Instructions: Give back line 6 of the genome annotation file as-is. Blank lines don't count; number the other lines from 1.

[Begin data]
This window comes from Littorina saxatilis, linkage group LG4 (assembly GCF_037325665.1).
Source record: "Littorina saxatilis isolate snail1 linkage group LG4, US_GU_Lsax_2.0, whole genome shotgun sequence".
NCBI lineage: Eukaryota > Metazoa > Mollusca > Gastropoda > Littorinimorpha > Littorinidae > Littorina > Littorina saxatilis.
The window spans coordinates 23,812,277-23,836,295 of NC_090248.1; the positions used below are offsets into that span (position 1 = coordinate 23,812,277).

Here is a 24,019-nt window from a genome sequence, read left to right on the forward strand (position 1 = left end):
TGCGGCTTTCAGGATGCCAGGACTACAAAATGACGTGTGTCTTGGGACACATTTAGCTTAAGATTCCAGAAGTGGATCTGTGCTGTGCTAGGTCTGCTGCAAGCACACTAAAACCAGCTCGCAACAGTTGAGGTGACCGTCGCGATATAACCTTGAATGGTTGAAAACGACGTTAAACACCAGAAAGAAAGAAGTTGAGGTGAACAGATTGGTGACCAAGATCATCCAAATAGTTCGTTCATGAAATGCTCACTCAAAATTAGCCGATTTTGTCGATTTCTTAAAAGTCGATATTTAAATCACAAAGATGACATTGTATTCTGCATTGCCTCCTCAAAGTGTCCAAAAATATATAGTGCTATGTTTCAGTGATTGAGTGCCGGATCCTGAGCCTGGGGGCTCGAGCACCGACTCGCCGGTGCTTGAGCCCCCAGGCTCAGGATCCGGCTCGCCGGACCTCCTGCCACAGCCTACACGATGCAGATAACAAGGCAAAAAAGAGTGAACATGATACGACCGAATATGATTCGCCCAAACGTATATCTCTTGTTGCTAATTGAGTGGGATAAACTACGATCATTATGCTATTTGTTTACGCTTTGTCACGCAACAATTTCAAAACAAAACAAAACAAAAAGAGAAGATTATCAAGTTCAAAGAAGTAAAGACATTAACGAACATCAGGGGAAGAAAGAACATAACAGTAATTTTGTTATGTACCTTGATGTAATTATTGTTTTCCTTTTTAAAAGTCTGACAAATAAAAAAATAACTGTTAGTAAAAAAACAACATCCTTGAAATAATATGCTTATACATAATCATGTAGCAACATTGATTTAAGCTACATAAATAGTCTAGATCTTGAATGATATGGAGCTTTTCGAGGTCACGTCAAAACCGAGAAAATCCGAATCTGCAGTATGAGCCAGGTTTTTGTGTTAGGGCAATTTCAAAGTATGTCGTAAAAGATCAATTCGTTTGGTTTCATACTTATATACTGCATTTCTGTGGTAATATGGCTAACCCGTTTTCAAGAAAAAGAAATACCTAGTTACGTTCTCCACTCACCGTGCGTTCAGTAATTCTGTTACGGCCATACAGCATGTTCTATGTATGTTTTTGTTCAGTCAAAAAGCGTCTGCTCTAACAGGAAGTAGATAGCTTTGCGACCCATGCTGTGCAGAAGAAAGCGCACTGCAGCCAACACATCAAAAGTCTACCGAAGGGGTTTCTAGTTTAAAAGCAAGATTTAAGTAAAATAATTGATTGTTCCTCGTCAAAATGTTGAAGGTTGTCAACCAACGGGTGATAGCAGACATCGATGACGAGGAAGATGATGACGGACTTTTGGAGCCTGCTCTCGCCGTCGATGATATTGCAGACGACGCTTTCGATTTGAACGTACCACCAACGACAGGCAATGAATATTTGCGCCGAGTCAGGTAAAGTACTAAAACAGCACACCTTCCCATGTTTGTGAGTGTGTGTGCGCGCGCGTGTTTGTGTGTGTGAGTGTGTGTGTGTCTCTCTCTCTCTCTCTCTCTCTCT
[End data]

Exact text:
TGCGGCTTTCAGGATGCCAGGACTACAAAATGACGTGTGTCTTGGGACACATTTAGCTTAAGATTCCAGAAGTGGATCTGTGCTGTGCTAGGTCTGCTGCAAGCACACTAAAACCAGCTCGCAACAGTTGAGGTGACCGTCGCGATATAACCTTGAATGGTTGAAAACGACGTTAAACACCAGAAAGAAAGAAGTTGAGGTGAACAGATTGGTGACCAAGATCATCCAAATAGTTCGTTCATGAAATGCTCACTCAAAATTAGCCGATTTTGTCGATTTCTTAAAAGTCGATATTTAAATCACAAAGATGACATTGTATTCTGCATTGCCTCCTCAAAGTGTCCAAAAATATATAGTGCTATGTTTCAGTGATTGAGTGCCGGATCCTGAGCCTGGGGGCTCGAGCACCGACTCGCCGGTGCTTGAGCCCCCAGGCTCAGGATCCGGCTCGCCGGACCTCCTGCCACAGCCTACACGATGCAGATAACAAGGCAAAAAAGAGTGAACATGATACGACCGAATATGATTCGCCCAAACGTATATCTCTTGTTGCTAATTGAGTGGGATAAACTACGATCATTATGCTATTTGTTTACGCTTTGTCACGCAACAATTTCAAAACAAAACAAAACAAAAAGAGAAGATTATCAAGTTCAAAGAAGTAAAGACATTAACGAACATCAGGGGAAGAAAGAACATAACAGTAATTTTGTTATGTACCTTGATGTAATTATTGTTTTCCTTTTTAAAAGTCTGACAAATAAAAAAATAACTGTTAGTAAAAAAACAACATCCTTGAAATAATATGCTTATACATAATCATGTAGCAACATTGATTTAAGCTACATAAATAGTCTAGATCTTGAATGATATGGAGCTTTTCGAGGTCACGTCAAAACCGAGAAAATCCGAATCTGCAGTATGAGCCAGGTTTTTGTGTTAGGGCAATTTCAAAGTATGTCGTAAAAGATCAATTCGTTTGGTTTCATACTTATATACTGCATTTCTGTGGTAATATGGCTAACCCGTTTTCAAGAAAAAGAAATACCTAGTTACGTTCTCCACTCACCGTGCGTTCAGTAATTCTGTTACGGCCATACAGCATGTTCTATGTATGTTTTTGTTCAGTCAAAAAGCGTCTGCTCTAACAGGAAGTAGATAGCTTTGCGACCCATGCTGTGCAGAAGAAAGCGCACTGCAGCCAACACATCAAAAGTCTACCGAAGGGGTTTCTAGTTTAAAAGCAAGATTTAAGTAAAATAATTGATTGTTCCTCGTCAAAATGTTGAAGGTTGTCAACCAACGGGTGATAGCAGACATCGATGACGAGGAAGATGATGACGGACTTTTGGAGCCTGCTCTCGCCGTCGATGATATTGCAGACGACGCTTTCGATTTGAACGTACCACCAACGACAGGCAATGAATATTTGCGCCGAGTCAGGTAAAGTACTAAAACAGCACACCTTCCCATGTTTGTGAGTGTGTGTGCGCGCGCGTGTTTGTGTGTGTGAGTGTGTGTGTGTCTCTCTCTCTCTCTCTCTCTCTCT